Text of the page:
Before my life as a missionary, I was a business process analyst with one of the biggest employers in the state of South Carolina. My job basically was to go into different departments, analyze how they were doing things, identify bottlenecks and waste and recommend how to improve processes and save money.
So, to say that Zambia has sometimes been a shock to my analytical brain would be an understatement. Case in point, today! We are going to have to replace the transmission on our car soon and it's just too expensive to do it here in Zambia. So, our plan is to drive to Johannesburg to get the work done. But in order to drive across the border, you have to get INTERPOL clearance. This basically shows authorities of different countries that the car isn't stolen and the owner has given permission for its travel across the border.
You would think it would be easy to get such paperwork, but not in Zambia. After gathering the required copies (vehicle registration, driver's license, etc.) I headed to the Road Traffic department in Lusaka. Here, they verified that my VIN and engine number's matched the registration certificate. No complaints here. It was pretty straight forward. But that's where logic ended. Instead of going inside to pay, I was sent across town to a different road traffic department. There, I paid at one counter and was handed another form.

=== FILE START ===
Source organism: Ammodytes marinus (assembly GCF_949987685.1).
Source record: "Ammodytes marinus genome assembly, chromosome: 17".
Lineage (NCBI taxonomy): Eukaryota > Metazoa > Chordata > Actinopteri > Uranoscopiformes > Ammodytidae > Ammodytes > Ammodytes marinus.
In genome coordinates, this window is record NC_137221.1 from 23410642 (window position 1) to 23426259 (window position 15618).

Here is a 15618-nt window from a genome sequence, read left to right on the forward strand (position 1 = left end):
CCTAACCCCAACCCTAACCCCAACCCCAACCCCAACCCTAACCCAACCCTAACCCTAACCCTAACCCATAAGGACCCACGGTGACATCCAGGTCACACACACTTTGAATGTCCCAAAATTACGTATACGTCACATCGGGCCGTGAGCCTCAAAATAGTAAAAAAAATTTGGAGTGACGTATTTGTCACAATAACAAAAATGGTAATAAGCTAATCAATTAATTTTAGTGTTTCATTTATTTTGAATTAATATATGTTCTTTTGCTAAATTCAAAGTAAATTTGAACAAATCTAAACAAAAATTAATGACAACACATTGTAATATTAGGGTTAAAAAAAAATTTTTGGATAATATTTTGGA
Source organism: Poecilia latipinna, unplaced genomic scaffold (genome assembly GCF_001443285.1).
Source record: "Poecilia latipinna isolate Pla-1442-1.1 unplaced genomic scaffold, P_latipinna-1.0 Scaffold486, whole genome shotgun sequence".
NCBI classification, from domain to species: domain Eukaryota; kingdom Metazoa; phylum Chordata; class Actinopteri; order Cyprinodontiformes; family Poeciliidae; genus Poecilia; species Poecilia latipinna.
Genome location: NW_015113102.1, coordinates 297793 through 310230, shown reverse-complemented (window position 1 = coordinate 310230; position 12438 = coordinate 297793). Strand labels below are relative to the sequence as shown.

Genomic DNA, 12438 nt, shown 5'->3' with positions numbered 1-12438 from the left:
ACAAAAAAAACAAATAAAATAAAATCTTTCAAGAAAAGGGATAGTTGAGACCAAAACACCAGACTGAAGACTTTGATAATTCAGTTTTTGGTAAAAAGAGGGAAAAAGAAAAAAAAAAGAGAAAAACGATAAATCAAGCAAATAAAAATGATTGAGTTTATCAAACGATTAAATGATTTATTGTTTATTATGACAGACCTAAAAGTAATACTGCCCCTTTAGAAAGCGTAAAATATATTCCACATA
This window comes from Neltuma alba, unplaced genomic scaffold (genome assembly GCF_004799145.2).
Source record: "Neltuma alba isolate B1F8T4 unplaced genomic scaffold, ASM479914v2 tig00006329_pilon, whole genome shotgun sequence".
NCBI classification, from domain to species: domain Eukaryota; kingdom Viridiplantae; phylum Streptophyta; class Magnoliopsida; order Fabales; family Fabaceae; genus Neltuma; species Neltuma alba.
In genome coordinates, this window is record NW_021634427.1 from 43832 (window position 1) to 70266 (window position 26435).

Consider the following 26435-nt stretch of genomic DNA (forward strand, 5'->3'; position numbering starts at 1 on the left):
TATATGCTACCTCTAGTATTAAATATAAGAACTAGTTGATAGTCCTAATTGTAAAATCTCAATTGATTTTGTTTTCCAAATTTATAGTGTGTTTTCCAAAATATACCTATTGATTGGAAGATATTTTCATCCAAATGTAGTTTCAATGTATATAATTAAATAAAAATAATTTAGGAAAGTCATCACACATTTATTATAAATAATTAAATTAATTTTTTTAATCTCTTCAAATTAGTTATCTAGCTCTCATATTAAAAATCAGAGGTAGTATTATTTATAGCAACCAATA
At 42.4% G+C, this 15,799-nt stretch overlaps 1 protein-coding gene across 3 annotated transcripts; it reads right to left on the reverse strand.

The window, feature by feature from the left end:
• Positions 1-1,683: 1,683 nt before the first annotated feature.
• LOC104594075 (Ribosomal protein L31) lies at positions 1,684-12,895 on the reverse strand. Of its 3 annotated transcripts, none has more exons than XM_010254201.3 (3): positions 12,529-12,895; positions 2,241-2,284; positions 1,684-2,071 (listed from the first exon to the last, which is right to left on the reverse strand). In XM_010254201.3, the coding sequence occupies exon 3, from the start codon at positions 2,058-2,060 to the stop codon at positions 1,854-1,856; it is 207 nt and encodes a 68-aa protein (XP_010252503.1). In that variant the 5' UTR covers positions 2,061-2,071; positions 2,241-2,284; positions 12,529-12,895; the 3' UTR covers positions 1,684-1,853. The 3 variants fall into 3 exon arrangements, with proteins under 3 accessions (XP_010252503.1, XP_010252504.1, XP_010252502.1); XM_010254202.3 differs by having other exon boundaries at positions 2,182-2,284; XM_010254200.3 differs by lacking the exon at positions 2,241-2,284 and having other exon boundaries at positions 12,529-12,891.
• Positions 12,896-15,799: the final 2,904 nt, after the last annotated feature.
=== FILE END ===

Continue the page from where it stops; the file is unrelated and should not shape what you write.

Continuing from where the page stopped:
Instead of this person being able to give me the necessary stamp, he sent me across the building to another desk where this person was supposed to stamp the paperwork. After waiting for what seemed like an hour, the guy finally took my paperwork and stamped it. I was done right? I would just turn my paperwork in to this guy and leave wouldn't I? Nope. Instead, I was told that I needed to drive back across town to a police post that was near the original Road Traffic department. And here was the clincher: They only accept INTERPOL forms on Monday, Wednesday and Friday!
Considering that our home is a 2 hour drive away, it will now take me roughly 13 hours and 2 tanks of diesel to complete this process. I wonder if they will let me offer my consulting skills in the future?